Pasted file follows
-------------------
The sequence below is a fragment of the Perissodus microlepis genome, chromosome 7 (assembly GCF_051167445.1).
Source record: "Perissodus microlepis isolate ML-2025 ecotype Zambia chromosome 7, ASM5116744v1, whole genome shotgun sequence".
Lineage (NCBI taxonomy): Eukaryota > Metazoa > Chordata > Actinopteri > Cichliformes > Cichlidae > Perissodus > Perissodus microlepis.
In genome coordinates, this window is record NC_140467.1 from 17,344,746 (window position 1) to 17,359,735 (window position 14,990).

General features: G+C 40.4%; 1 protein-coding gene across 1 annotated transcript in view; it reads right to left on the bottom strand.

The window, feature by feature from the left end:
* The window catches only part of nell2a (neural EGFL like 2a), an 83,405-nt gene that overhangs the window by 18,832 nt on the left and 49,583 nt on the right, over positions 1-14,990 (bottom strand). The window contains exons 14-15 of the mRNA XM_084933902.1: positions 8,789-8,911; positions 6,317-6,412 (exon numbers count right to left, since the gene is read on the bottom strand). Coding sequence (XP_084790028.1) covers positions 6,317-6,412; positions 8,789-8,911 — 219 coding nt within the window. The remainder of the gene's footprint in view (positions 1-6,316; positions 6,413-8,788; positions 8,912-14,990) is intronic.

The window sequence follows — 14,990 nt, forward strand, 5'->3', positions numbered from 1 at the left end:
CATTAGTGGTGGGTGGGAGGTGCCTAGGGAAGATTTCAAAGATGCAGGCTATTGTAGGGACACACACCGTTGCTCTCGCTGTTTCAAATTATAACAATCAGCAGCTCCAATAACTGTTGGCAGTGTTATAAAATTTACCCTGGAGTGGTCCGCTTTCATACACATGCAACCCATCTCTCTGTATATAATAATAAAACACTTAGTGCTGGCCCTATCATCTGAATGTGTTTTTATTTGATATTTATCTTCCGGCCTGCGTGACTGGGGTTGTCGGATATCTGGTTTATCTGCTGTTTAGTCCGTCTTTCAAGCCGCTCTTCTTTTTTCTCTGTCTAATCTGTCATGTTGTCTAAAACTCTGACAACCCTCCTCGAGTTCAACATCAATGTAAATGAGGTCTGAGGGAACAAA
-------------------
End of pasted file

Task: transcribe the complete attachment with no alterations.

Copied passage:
The sequence below is a fragment of the Perissodus microlepis genome, chromosome 7 (assembly GCF_051167445.1).
Source record: "Perissodus microlepis isolate ML-2025 ecotype Zambia chromosome 7, ASM5116744v1, whole genome shotgun sequence".
Lineage (NCBI taxonomy): Eukaryota > Metazoa > Chordata > Actinopteri > Cichliformes > Cichlidae > Perissodus > Perissodus microlepis.
In genome coordinates, this window is record NC_140467.1 from 17,344,746 (window position 1) to 17,359,735 (window position 14,990).

General features: G+C 40.4%; 1 protein-coding gene across 1 annotated transcript in view; it reads right to left on the bottom strand.

The window, feature by feature from the left end:
* The window catches only part of nell2a (neural EGFL like 2a), an 83,405-nt gene that overhangs the window by 18,832 nt on the left and 49,583 nt on the right, over positions 1-14,990 (bottom strand). The window contains exons 14-15 of the mRNA XM_084933902.1: positions 8,789-8,911; positions 6,317-6,412 (exon numbers count right to left, since the gene is read on the bottom strand). Coding sequence (XP_084790028.1) covers positions 6,317-6,412; positions 8,789-8,911 — 219 coding nt within the window. The remainder of the gene's footprint in view (positions 1-6,316; positions 6,413-8,788; positions 8,912-14,990) is intronic.

The window sequence follows — 14,990 nt, forward strand, 5'->3', positions numbered from 1 at the left end:
CATTAGTGGTGGGTGGGAGGTGCCTAGGGAAGATTTCAAAGATGCAGGCTATTGTAGGGACACACACCGTTGCTCTCGCTGTTTCAAATTATAACAATCAGCAGCTCCAATAACTGTTGGCAGTGTTATAAAATTTACCCTGGAGTGGTCCGCTTTCATACACATGCAACCCATCTCTCTGTATATAATAATAAAACACTTAGTGCTGGCCCTATCATCTGAATGTGTTTTTATTTGATATTTATCTTCCGGCCTGCGTGACTGGGGTTGTCGGATATCTGGTTTATCTGCTGTTTAGTCCGTCTTTCAAGCCGCTCTTCTTTTTTCTCTGTCTAATCTGTCATGTTGTCTAAAACTCTGACAACCCTCCTCGAGTTCAACATCAATGTAAATGAGGTCTGAGGGAACAAA